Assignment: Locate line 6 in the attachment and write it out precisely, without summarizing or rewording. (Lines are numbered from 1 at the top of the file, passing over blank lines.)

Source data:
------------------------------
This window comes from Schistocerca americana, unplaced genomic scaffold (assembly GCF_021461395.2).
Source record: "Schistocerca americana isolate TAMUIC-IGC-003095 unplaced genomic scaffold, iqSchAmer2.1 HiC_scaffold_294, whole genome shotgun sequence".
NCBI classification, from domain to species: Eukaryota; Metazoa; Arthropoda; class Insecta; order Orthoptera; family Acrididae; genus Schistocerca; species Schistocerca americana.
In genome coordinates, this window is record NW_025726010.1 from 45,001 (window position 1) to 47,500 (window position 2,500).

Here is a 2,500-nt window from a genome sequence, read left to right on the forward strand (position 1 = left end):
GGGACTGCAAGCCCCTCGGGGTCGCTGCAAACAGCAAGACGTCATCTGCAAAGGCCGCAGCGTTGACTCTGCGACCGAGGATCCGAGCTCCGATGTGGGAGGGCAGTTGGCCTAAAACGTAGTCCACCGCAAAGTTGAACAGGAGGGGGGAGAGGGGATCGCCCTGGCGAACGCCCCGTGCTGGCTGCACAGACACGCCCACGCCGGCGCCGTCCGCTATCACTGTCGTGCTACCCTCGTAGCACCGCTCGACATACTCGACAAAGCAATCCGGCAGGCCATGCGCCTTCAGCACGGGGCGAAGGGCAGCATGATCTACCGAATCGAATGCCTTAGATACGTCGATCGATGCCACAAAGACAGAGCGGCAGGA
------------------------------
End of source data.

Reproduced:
GGGACTGCAAGCCCCTCGGGGTCGCTGCAAACAGCAAGACGTCATCTGCAAAGGCCGCAGCGTTGACTCTGCGACCGAGGATCCGAGCTCCGATGTGGGAGGGCAGTTGGCCTAAAACGTAGTCCACCGCAAAGTTGAACAGGAGGGGGGAGAGGGGATCGCCCTGGCGAACGCCCCGTGCTGGCTGCACAGACACGCCCACGCCGGCGCCGTCCGCTATCACTGTCGTGCTACCCTCGTAGCACCGCTCGACATACTCGACAAAGCAATCCGGCAGGCCATGCGCCTTCAGCACGGGGCGAAGGGCAGCATGATCTACCGAATCGAATGCCTTAGATACGTCGATCGATGCCACAAAGACAGAGCGGCAGGA